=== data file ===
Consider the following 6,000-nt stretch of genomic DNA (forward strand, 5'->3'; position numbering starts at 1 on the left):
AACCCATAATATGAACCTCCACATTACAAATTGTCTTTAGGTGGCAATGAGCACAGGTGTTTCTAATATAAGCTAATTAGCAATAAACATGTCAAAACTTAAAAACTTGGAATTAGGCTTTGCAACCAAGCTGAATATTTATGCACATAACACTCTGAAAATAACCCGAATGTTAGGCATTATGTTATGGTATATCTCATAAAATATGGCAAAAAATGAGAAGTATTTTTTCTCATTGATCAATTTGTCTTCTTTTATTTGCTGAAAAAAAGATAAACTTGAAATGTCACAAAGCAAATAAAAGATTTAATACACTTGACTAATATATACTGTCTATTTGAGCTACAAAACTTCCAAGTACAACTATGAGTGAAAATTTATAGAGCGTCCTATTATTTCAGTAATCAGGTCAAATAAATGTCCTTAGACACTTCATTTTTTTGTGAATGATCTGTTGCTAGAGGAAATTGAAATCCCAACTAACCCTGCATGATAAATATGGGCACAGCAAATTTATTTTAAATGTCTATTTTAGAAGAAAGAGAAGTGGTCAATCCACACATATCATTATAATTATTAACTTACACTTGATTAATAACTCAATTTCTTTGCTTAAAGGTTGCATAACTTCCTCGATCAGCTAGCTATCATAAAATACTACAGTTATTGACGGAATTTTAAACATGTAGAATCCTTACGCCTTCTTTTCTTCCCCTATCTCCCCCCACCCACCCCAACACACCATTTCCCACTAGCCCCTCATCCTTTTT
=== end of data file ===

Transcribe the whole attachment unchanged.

Consider the following 6,000-nt stretch of genomic DNA (forward strand, 5'->3'; position numbering starts at 1 on the left):
AACCCATAATATGAACCTCCACATTACAAATTGTCTTTAGGTGGCAATGAGCACAGGTGTTTCTAATATAAGCTAATTAGCAATAAACATGTCAAAACTTAAAAACTTGGAATTAGGCTTTGCAACCAAGCTGAATATTTATGCACATAACACTCTGAAAATAACCCGAATGTTAGGCATTATGTTATGGTATATCTCATAAAATATGGCAAAAAATGAGAAGTATTTTTTCTCATTGATCAATTTGTCTTCTTTTATTTGCTGAAAAAAAGATAAACTTGAAATGTCACAAAGCAAATAAAAGATTTAATACACTTGACTAATATATACTGTCTATTTGAGCTACAAAACTTCCAAGTACAACTATGAGTGAAAATTTATAGAGCGTCCTATTATTTCAGTAATCAGGTCAAATAAATGTCCTTAGACACTTCATTTTTTTGTGAATGATCTGTTGCTAGAGGAAATTGAAATCCCAACTAACCCTGCATGATAAATATGGGCACAGCAAATTTATTTTAAATGTCTATTTTAGAAGAAAGAGAAGTGGTCAATCCACACATATCATTATAATTATTAACTTACACTTGATTAATAACTCAATTTCTTTGCTTAAAGGTTGCATAACTTCCTCGATCAGCTAGCTATCATAAAATACTACAGTTATTGACGGAATTTTAAACATGTAGAATCCTTACGCCTTCTTTTCTTCCCCTATCTCCCCCCACCCACCCCAACACACCATTTCCCACTAGCCCCTCATCCTTTTT